Paxlovid is nearing full FDA approval

WASHINGTON – Pfizer’s COVID-19 pill Paxlovid won another vote of confidence from US health advisers on Thursday, clearing the way for full regulatory approval from the Food and Drug Administration.

The drug has been used by millions of Americans since the FDA granted it emergency use approval in late 2021. The agency has the final say on whether to give Pfizer’s drug full approval and is expected to make a decision by May.

The panel of outside experts voted 16-1 that Paxlovid remains a safe and effective treatment for high-risk adults with COVID-19 who are more likely to face hospitalization and death from the virus.

“We still have many groups that could benefit from Paxlovid, including the unvaccinated, the undervaccinated, the elderly, and the immunocompromised,” said Dr. Richard Murphy of the Department of Veterans Affairs.

The FDA says that using Paxlovid in high-risk patients could prevent 1,500 COVID-19 deaths and 13,000 hospitalizations per week.

The committee’s positive vote was widely expected, given that Paxlovid has been a mainstay in the fight against COVID-19, especially since an entire class of antibody drugs has been sidelined by the mutation of the virus.

The U.S. continues to report about 4,000 deaths and 35,000 hospitalizations per week, the FDA said.

read more: Why Not Everyone Should Take Paxlovid

The agency asked its panel of independent medical experts to address several lingering questions about Paxlovid, including which people are currently benefiting from the treatment and whether the drug is playing a role in cases of COVID-19 recovery.

The panel agreed with assessments by both the FDA and Pfizer, which found no clear link between Paxlovid use and returning symptoms, but said more information is needed from studies and medical record data. High-profile cases last year brought attention to the issue, including President Joe Biden and First Lady Jill Biden.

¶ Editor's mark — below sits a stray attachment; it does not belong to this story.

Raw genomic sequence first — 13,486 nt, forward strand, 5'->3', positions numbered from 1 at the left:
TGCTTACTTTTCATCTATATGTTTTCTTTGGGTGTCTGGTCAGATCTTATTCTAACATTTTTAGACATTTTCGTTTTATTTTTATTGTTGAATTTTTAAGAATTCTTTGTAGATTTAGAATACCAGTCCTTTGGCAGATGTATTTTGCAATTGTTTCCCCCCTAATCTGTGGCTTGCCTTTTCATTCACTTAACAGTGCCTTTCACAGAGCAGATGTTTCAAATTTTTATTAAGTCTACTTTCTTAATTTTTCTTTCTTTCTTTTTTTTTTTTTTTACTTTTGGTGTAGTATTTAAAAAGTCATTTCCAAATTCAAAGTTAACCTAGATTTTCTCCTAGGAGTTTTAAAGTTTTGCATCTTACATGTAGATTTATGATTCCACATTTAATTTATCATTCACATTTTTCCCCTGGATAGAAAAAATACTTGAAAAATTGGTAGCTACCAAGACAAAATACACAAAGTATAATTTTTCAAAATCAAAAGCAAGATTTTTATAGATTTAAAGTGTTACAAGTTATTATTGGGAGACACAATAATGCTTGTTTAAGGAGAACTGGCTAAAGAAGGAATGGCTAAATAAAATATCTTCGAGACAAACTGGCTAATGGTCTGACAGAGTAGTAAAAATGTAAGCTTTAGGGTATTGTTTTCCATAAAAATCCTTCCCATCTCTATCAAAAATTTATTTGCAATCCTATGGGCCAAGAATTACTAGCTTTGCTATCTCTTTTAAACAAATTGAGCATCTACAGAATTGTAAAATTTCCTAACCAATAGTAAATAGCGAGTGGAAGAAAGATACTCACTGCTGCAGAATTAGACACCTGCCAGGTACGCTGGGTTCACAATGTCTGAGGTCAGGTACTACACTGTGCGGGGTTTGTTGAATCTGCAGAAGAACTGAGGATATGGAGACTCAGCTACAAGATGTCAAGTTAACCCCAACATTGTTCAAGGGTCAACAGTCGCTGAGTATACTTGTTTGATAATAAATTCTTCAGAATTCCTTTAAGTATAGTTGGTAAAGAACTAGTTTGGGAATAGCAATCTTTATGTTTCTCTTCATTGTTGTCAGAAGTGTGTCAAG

In multiple Pfizer studies, 10% to 16% of patients had symptoms return, whether they received Paxlovid or a dummy pill. Such cases “likely reflect natural COVID-19 progression,” the FDA concluded.

The federal government has purchased more than 20 million doses of Paxlovid and encouraged healthcare professionals to aggressively prescribe it to help prevent severe COVID-19. But that has led to concerns about overprescribing and questions about whether some patients are receiving the drug inappropriately.

Pfizer initially studied Paxlovid in the highest-risk patients with COVID-19 — unvaccinated adults with other health conditions and no evidence of prior coronavirus infection. But that doesn’t reflect the US population today, where about 95% of people are protected by at least one vaccine dose, previous infection, or both.

The FDA reviewed data from Pfizer showing that Paxlovid did not make a significant difference in otherwise healthy adults, whether or not they had been previously vaccinated.

But when the FDA released data for high-risk adults, regardless of their vaccination or infection history, Paxlovid still showed significant benefit, reducing the chance of hospitalization or death by 60% to 85%, depending on individual circumstances. Patients in that group included the elderly and those with serious health conditions such as diabetes, obesity, lung disease and immune system disorders.

With so many different factors at play, experts said prescribing Paxlovid will remain an individual decision.

Dr. Sankar Swaminathan of the University of Utah and other experts emphasized the importance of managing potentially dangerous drug interactions between Paxlovid and other commonly used drugs.

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